When I think of Arthur Conan Doyle, like most people I think of his most famous creation, the indomitable Sherlock Holmes. Or perhaps I think of the author’s storied fascination with the paranormal. I did not, until now, think of great adventure tales, in the vein of Jules Verne or H.G. Wells. The Lost World, however, is a genuine classic of the genre, with its short but thrilling depiction of four men discovering a prehistoric land in the depths of Brazil, and their dual struggle to survive that environment and to convince the outside world of its existence.

The story, published in 1912, is old hat in 2018, of course. Large chunks of the narrative are politically incorrect, what with its quartet of European white men dominating and condescending to numerous people of color. But the adventure is the thing in Lost World. And by George, what a delightful twist ending – “Lake Gladys,” my ass!

 

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by Camille Paglia

 

I am drawn to feisty intellectual Camille Paglia for two reasons: 1) Being a straight man, I appreciate any feminist, like Paglia, who does not indulge in obligatory male bashing, and 2) I share Paglia’s aversion to “herd mentality.” She’s a contrarian, but often for good, fact-based reasons. It’s refreshing to find a feminist willing to take on “women’s studies” dogma and cultural icons like Gloria Steinem.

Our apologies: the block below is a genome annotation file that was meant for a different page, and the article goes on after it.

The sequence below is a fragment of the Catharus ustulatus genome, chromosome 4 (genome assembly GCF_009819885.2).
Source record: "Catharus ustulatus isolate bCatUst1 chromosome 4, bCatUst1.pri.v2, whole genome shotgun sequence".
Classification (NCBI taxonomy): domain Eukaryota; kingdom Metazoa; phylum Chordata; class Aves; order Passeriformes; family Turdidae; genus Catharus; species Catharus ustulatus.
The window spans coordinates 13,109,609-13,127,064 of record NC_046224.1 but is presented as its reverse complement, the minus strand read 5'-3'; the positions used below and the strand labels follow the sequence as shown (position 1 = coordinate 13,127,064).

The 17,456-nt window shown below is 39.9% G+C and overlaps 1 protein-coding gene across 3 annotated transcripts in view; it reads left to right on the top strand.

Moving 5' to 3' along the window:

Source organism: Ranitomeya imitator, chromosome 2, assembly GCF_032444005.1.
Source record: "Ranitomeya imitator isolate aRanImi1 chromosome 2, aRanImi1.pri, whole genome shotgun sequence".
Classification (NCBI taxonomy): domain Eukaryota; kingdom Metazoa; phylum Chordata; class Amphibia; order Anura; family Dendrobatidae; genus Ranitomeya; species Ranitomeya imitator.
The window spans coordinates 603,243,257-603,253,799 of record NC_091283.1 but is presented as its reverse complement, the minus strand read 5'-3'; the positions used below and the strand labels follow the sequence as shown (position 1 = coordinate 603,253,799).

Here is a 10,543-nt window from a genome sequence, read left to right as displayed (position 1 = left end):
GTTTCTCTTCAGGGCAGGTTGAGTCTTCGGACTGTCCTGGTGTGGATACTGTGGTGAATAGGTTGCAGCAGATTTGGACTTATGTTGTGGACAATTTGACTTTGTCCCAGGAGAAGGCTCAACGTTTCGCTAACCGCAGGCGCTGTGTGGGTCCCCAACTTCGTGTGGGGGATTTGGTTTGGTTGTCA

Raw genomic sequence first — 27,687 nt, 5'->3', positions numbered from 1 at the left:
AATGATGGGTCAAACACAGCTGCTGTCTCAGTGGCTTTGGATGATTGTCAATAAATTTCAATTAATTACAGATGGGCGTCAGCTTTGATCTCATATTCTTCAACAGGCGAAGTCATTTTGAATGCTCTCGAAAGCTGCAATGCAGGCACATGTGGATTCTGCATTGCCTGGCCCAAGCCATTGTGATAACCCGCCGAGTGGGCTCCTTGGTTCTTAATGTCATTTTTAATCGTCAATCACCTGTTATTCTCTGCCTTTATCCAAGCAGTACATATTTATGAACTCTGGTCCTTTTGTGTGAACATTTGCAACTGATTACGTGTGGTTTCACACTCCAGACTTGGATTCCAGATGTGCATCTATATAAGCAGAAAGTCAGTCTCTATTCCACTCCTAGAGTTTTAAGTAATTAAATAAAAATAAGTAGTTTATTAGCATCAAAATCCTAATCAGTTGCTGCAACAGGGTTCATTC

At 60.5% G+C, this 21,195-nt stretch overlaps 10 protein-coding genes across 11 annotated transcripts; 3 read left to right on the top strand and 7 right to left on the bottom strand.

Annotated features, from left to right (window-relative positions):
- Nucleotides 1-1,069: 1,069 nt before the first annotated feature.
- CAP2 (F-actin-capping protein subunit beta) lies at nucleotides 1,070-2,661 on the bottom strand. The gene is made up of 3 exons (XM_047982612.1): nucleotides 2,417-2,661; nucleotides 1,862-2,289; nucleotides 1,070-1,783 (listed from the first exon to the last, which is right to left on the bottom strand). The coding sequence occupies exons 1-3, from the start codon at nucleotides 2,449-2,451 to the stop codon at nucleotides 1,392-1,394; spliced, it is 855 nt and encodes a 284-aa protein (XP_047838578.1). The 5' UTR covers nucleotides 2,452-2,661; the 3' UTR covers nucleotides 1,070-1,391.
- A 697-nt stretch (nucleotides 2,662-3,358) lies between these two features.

Her main theme in this collection of previously published essays is that modern feminism downplays human nature — or the role of biology — in modern life. Every problem cannot be solved by social engineering, she believes. We are who we are.

A minor complaint: If you don’t know what Paglia makes of Katharine Hepburn, Amelia Earhart, or Dorothy Parker, she will let you know on page 35. And on page 176. And on page 222. Etcetera, etcetera. If you weren’t aware that Paglia wrote a feminist-themed letter to the local editor when she was just a teenager, she will relate that story multiple times.

Then again, this is a collection of Paglia musings from a period of 25 years. If you feel you are a lonely voice in the feminist wilderness, you probably feel the need to repeat yourself.

 

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by Gary Larson

 

I pretty much lost interest in the “funny pages” decades ago because so few of them were actually funny. An exception was Gary Larson’s single-panel classic, The Far Side. Larson’s loopy, goofy illustrations looked adolescent but displayed out-of-left-field wit. I mean, how can you not smile at this?

 

 

That’s the first cartoon you see in The Far Side Gallery, an anthology of Larson’s syndicated strips from 1982-84. Here is another example from the book:

 

 

But I have to admit that I found this book a bit disappointing. For every absurdist gem like the two examples above, there are a dozen entries that seem either dated, lame, or (to me, at least) incomprehensible. Maybe Larson improved with age; perhaps by purchasing this collection of his early work, I just picked the wrong years.

But man, when Larson was good, he was very, very good.